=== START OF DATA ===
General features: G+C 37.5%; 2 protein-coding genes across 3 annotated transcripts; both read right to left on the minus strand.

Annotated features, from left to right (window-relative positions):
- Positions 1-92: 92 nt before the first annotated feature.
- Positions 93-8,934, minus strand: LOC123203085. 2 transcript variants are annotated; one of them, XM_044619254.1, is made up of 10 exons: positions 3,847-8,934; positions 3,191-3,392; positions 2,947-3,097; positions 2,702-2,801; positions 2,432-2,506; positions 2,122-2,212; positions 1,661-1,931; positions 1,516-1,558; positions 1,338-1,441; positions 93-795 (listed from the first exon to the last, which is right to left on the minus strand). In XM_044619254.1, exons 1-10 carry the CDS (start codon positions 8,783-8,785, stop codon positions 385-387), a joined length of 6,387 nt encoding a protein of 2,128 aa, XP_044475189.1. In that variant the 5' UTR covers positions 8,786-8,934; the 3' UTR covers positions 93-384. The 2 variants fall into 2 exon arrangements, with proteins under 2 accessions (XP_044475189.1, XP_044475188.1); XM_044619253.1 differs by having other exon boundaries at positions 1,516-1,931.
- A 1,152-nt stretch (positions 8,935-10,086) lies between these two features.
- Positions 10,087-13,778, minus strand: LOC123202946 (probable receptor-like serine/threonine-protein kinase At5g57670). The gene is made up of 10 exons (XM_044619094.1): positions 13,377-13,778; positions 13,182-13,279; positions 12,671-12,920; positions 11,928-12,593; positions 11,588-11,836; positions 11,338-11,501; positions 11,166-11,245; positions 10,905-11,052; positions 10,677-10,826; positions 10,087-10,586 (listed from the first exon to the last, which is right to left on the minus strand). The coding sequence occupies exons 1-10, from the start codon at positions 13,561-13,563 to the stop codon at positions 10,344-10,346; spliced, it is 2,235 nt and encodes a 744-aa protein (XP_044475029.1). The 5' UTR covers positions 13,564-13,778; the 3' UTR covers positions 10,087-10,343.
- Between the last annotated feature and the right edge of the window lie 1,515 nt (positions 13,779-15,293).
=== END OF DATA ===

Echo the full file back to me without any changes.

General features: G+C 37.5%; 2 protein-coding genes across 3 annotated transcripts; both read right to left on the minus strand.

Annotated features, from left to right (window-relative positions):
- Positions 1-92: 92 nt before the first annotated feature.
- Positions 93-8,934, minus strand: LOC123203085. 2 transcript variants are annotated; one of them, XM_044619254.1, is made up of 10 exons: positions 3,847-8,934; positions 3,191-3,392; positions 2,947-3,097; positions 2,702-2,801; positions 2,432-2,506; positions 2,122-2,212; positions 1,661-1,931; positions 1,516-1,558; positions 1,338-1,441; positions 93-795 (listed from the first exon to the last, which is right to left on the minus strand). In XM_044619254.1, exons 1-10 carry the CDS (start codon positions 8,783-8,785, stop codon positions 385-387), a joined length of 6,387 nt encoding a protein of 2,128 aa, XP_044475189.1. In that variant the 5' UTR covers positions 8,786-8,934; the 3' UTR covers positions 93-384. The 2 variants fall into 2 exon arrangements, with proteins under 2 accessions (XP_044475189.1, XP_044475188.1); XM_044619253.1 differs by having other exon boundaries at positions 1,516-1,931.
- A 1,152-nt stretch (positions 8,935-10,086) lies between these two features.
- Positions 10,087-13,778, minus strand: LOC123202946 (probable receptor-like serine/threonine-protein kinase At5g57670). The gene is made up of 10 exons (XM_044619094.1): positions 13,377-13,778; positions 13,182-13,279; positions 12,671-12,920; positions 11,928-12,593; positions 11,588-11,836; positions 11,338-11,501; positions 11,166-11,245; positions 10,905-11,052; positions 10,677-10,826; positions 10,087-10,586 (listed from the first exon to the last, which is right to left on the minus strand). The coding sequence occupies exons 1-10, from the start codon at positions 13,561-13,563 to the stop codon at positions 10,344-10,346; spliced, it is 2,235 nt and encodes a 744-aa protein (XP_044475029.1). The 5' UTR covers positions 13,564-13,778; the 3' UTR covers positions 10,087-10,343.
- Between the last annotated feature and the right edge of the window lie 1,515 nt (positions 13,779-15,293).